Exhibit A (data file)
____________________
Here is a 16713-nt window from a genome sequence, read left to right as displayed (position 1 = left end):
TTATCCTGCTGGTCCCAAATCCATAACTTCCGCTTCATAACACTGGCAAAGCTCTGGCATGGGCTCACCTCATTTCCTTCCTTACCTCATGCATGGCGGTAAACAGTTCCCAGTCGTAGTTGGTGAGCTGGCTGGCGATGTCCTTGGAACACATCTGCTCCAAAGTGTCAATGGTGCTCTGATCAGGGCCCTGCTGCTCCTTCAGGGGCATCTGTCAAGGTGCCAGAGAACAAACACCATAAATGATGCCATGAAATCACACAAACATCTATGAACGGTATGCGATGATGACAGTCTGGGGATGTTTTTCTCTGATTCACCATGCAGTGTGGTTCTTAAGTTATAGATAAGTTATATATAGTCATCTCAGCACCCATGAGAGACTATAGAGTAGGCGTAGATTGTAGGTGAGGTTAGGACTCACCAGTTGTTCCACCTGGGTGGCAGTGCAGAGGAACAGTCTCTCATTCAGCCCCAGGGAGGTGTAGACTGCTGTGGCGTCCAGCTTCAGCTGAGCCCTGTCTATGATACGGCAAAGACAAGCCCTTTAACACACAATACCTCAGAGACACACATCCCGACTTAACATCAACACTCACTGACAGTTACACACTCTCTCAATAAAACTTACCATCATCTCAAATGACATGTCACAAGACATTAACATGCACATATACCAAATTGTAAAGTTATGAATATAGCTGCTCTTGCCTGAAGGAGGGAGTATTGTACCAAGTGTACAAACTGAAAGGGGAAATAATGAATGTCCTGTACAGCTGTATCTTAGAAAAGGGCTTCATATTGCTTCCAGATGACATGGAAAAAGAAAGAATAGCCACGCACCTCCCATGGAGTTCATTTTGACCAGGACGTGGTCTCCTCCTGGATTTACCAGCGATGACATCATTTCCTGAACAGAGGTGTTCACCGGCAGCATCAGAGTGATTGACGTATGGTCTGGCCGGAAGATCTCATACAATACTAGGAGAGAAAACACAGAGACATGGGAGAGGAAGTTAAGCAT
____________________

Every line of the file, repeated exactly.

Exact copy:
Here is a 16713-nt window from a genome sequence, read left to right as displayed (position 1 = left end):
TTATCCTGCTGGTCCCAAATCCATAACTTCCGCTTCATAACACTGGCAAAGCTCTGGCATGGGCTCACCTCATTTCCTTCCTTACCTCATGCATGGCGGTAAACAGTTCCCAGTCGTAGTTGGTGAGCTGGCTGGCGATGTCCTTGGAACACATCTGCTCCAAAGTGTCAATGGTGCTCTGATCAGGGCCCTGCTGCTCCTTCAGGGGCATCTGTCAAGGTGCCAGAGAACAAACACCATAAATGATGCCATGAAATCACACAAACATCTATGAACGGTATGCGATGATGACAGTCTGGGGATGTTTTTCTCTGATTCACCATGCAGTGTGGTTCTTAAGTTATAGATAAGTTATATATAGTCATCTCAGCACCCATGAGAGACTATAGAGTAGGCGTAGATTGTAGGTGAGGTTAGGACTCACCAGTTGTTCCACCTGGGTGGCAGTGCAGAGGAACAGTCTCTCATTCAGCCCCAGGGAGGTGTAGACTGCTGTGGCGTCCAGCTTCAGCTGAGCCCTGTCTATGATACGGCAAAGACAAGCCCTTTAACACACAATACCTCAGAGACACACATCCCGACTTAACATCAACACTCACTGACAGTTACACACTCTCTCAATAAAACTTACCATCATCTCAAATGACATGTCACAAGACATTAACATGCACATATACCAAATTGTAAAGTTATGAATATAGCTGCTCTTGCCTGAAGGAGGGAGTATTGTACCAAGTGTACAAACTGAAAGGGGAAATAATGAATGTCCTGTACAGCTGTATCTTAGAAAAGGGCTTCATATTGCTTCCAGATGACATGGAAAAAGAAAGAATAGCCACGCACCTCCCATGGAGTTCATTTTGACCAGGACGTGGTCTCCTCCTGGATTTACCAGCGATGACATCATTTCCTGAACAGAGGTGTTCACCGGCAGCATCAGAGTGATTGACGTATGGTCTGGCCGGAAGATCTCATACAATACTAGGAGAGAAAACACAGAGACATGGGAGAGGAAGTTAAGCAT